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OptumHealth study suggests workplace plays positive role to help employees achieve personal health goals

Pursuing a healthier lifestyle has become a top priority for a growing number of people, but even with a firm resolve to lose weight, exercise more or quit smoking, day-to-day distractions and competing commitments can make it a struggle to accomplish this goal. Add in the pressurized demands of the workplace, and it can seem even more difficult.

But the worksite can also be a huge plus, according to a new study from OptumHealth “The Positive Role of the Workplace in Helping Americans Live Healthier Lives.” Of the employees who participated in workplace health program and were able to lose weight or quit smoking, more than half said that a workplace program was very helpful.

OptumHealth commissioned GFK/Roper to conduct a study to:

  • Better understand employee views on the impact of wellness programs on their own health and productivity;
  • Understand on the job challenges to maintaining a healthy lifestyle; and
  • Assess what company programs are seen as most beneficial.

“Our purpose for this study was to examine the impact that employees feel employer sponsored wellness programs have on helping them achieve their goals” said Laura Karkula, VP of product development for OptumHealth Care Solutions.

Many participants in workplace wellness programs are making significant headway in improving their health and well being. Of the total respondents, there were 302 people who weighed 200 pounds or more before losing weight and lost at least 20 pounds and kept the weight off for at least a year. Also included were 330 people who smoked 10 cigarettes or more per day before quitting and have been smoke-free for at least a year.

The results indicate that workplace wellness programs are broadly supported and highly valued by employees at companies that make them available. Benefits cited include being more productive on the job and feeling better able to control unhealthy behaviors while at work. For employers, these efforts can result in greater retention of top talent and positively influence how employers are perceived by employees. And a company that promotes a wellness culture can find that such a culture can help reduce medical costs over time.

Employed respondents heavily support the idea that it is vital for companies to spur workers to adopt healthier lifestyles. Nearly nine in ten (87%) believe such encouragement is an appropriate role for employers. And 84% endorse the view that the presence of workplace health and wellness programs is a sign that a company cares about its employees.

The number of companies that have implemented some kind of workplace wellness program is on the rise. About one-quarter of employed survey respondents say that their employer is promoting employee health more than they were in the past, while nearly two-thirds say the emphasis is the same as in years past.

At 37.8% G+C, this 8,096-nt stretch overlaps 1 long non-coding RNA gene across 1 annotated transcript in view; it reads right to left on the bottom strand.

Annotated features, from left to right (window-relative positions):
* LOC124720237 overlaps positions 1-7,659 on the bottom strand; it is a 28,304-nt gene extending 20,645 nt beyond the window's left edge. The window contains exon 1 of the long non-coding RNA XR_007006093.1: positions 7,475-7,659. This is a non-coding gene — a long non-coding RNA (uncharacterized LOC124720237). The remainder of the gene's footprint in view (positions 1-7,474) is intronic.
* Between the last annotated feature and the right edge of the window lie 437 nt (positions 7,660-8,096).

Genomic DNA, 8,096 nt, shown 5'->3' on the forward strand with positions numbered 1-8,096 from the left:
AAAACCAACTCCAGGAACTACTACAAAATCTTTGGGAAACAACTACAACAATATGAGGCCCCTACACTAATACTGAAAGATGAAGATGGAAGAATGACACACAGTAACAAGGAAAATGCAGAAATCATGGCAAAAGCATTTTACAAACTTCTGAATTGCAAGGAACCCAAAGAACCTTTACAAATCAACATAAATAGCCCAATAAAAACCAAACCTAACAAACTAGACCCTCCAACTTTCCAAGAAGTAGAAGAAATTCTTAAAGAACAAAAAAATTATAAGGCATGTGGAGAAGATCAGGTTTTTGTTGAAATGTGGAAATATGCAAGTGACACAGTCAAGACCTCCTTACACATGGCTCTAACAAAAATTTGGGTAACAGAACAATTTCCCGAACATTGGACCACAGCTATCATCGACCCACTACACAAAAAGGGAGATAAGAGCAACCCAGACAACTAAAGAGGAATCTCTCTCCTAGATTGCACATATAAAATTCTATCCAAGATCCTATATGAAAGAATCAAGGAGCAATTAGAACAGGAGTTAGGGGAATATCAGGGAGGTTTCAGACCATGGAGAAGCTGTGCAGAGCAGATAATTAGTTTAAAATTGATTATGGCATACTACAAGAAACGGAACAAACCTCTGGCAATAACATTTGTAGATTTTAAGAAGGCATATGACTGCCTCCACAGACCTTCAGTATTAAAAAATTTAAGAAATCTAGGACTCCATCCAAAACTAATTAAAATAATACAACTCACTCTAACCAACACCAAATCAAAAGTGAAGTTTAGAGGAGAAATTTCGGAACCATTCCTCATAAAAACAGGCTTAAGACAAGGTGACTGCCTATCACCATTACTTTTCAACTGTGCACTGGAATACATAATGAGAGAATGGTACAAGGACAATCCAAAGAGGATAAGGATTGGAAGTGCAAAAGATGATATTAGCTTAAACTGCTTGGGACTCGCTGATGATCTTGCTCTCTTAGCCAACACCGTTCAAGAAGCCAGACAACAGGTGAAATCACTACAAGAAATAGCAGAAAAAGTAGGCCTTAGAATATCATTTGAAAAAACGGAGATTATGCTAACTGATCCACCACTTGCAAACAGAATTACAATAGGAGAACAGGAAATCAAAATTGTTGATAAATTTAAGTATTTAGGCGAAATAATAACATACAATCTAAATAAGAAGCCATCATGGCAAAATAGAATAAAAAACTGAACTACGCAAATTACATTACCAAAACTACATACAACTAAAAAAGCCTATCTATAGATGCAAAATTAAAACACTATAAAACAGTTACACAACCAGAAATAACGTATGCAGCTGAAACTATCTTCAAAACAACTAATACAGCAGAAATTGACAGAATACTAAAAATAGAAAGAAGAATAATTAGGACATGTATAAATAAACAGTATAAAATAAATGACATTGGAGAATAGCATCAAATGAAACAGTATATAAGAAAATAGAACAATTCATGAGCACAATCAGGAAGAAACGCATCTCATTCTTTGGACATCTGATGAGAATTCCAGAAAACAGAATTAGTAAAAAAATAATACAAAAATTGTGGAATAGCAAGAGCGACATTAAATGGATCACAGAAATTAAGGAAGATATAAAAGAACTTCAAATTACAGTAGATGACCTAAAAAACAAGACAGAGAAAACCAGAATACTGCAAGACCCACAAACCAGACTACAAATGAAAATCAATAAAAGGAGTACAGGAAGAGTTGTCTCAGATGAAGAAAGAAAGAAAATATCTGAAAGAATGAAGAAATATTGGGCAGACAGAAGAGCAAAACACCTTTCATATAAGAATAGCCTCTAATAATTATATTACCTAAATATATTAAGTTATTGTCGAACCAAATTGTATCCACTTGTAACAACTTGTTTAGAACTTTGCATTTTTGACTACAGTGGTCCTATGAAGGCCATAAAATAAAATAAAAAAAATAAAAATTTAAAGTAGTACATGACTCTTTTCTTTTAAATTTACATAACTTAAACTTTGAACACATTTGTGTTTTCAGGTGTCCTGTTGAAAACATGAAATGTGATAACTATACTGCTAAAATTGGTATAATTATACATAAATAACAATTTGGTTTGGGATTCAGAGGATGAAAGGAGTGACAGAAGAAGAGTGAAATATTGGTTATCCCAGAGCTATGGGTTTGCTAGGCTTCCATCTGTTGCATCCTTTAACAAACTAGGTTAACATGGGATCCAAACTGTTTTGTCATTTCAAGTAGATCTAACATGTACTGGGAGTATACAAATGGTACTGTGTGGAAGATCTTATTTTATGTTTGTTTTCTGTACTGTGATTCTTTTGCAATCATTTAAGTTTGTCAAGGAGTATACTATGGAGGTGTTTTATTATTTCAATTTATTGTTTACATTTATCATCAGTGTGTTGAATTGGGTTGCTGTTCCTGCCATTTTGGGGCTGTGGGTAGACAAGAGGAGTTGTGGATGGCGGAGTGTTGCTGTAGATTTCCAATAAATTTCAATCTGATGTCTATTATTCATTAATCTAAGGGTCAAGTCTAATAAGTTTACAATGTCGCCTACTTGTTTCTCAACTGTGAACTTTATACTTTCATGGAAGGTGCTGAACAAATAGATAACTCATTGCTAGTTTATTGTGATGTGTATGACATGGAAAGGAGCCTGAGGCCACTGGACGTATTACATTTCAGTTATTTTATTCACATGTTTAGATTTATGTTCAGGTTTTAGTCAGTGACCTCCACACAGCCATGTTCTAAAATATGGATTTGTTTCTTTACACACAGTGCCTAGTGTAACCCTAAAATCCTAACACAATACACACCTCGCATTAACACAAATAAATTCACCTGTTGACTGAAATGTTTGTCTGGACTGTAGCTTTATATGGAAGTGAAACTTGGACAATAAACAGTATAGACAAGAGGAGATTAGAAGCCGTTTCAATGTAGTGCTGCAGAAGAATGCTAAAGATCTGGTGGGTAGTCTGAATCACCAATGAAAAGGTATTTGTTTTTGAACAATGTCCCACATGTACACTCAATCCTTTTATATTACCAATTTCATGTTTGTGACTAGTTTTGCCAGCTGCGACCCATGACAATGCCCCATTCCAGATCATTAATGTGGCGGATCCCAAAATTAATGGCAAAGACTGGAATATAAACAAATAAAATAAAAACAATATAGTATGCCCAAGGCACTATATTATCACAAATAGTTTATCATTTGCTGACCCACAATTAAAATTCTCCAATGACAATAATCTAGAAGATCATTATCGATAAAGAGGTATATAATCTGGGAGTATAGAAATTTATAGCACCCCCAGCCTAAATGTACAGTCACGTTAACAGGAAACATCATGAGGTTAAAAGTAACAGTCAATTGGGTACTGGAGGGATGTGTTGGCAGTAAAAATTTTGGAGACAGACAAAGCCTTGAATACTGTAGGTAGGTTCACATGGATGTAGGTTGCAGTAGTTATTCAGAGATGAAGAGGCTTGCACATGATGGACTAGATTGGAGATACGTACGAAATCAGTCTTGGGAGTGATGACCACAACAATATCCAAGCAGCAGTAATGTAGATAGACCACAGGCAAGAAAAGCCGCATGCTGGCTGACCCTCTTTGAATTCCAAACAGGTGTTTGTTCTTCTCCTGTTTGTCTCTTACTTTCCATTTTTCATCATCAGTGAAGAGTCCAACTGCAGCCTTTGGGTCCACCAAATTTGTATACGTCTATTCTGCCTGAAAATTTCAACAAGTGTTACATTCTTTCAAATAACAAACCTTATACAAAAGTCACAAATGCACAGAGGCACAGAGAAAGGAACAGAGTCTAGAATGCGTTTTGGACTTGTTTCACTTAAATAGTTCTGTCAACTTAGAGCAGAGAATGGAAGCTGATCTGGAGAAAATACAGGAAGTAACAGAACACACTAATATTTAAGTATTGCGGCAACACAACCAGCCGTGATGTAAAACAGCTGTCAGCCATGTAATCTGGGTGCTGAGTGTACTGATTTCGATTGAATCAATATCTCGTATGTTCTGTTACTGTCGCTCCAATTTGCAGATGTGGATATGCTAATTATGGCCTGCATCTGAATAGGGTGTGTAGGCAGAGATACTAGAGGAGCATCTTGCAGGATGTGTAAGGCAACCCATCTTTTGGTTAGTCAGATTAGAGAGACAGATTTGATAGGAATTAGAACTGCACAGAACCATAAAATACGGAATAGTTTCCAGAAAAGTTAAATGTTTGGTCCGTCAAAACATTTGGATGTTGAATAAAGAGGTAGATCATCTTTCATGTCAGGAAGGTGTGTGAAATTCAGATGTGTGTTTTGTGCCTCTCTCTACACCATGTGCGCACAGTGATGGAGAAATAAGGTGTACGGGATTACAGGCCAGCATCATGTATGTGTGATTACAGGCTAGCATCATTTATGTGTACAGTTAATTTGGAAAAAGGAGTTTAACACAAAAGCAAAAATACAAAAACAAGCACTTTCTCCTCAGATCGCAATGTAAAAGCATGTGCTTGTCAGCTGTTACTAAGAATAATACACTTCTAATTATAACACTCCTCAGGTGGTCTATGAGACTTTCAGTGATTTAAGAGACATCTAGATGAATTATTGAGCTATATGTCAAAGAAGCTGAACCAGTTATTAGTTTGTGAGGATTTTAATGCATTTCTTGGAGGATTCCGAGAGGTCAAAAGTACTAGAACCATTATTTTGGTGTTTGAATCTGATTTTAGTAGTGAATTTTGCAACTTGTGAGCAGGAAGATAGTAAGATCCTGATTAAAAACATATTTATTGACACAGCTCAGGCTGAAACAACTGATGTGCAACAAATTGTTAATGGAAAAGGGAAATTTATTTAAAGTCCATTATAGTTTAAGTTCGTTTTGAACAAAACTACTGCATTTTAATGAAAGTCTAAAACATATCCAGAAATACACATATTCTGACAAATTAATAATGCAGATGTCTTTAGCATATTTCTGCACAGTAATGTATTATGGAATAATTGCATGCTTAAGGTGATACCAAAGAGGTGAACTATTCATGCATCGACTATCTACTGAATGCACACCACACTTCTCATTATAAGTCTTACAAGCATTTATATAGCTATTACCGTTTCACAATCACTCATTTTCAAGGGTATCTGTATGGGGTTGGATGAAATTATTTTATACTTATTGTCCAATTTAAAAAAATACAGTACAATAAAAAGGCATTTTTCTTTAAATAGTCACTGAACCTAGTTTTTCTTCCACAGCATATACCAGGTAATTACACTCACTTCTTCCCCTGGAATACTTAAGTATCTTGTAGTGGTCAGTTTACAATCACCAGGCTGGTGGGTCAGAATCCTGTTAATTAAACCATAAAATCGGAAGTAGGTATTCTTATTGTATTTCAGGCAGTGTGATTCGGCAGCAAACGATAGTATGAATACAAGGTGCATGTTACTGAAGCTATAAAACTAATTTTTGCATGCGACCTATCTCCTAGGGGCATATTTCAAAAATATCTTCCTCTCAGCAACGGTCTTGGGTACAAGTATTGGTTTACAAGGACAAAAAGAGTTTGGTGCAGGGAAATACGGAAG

Of the employees surveyed, nearly half (48%) say their companies place some emphasis on worker health issues and 12% feel there’s considerable focus on this point.

Trying to live healthier can be challenging because of the constant pressure to succeed and perform at work. Only 36% of employed respondents say they have a lot of control over their health priorities while at work.

Almost half of employed respondents say that having “too little time” is one of the biggest obstacles to maintaining a healthier regimen at work. Over one-third point to too much stress at work and one in five say their job is too demanding to allow them to focus on healthful choices. When it comes to eating, 33% say there are too many unhealthy foods around for them to live a healthy lifestyle in the workplace.

The idea of rewarding employees to encourage them to take part in company wellness programs by reducing their health insurance premiums was viewed positively. Fully half of the respondents said that this was very likely to get them involved. And another 36% said it would be somewhat likely to have an impact.

The atmosphere at a company and the degree to which it promotes a culture of wellness in the workplace is just as important to workers as the health-related programs that might be available to them. For example, 92% of employees in organizations that promote employee health feel they have at least some control in maintaining a healthy lifestyle while at work.

“Clearly, employees of companies that emphasize employee health recognize that these programs can have a positive impact on their health,” according to Annie Weber, senior vice president and general manager at GFK Roper Public Affairs and Corporate Communications. “Additionally, we see evidence in this research that creating a wellness-friendly environment can enhance employee’s feelings about employers. And many employees themselves feel these programs can lead to better retention and improved productivity.” EBN readers can review the study’s full results in a recording of a recent Webinar that OptumHealth produced on this topic called “The Positive Role of Wellness Programs in the Workplace.” To access the Webinar, please visit

For more information, please contact OptumHealth at

The OptumHealth survey was conducted online from March 24 to April 7, 2010. Completed surveys were obtained from 1,444 adults, residing in the United States. This includes a base sample of 1,003 respondents from the general population of online Americans and includes oversamples of 302 people who weighed 200 pounds or more before losing weight, lost at least 20 pounds and kept the weight off for at least a year; and 330 people who smoked 10 cigarettes or more before quitting and have been smoke free for at least a year.



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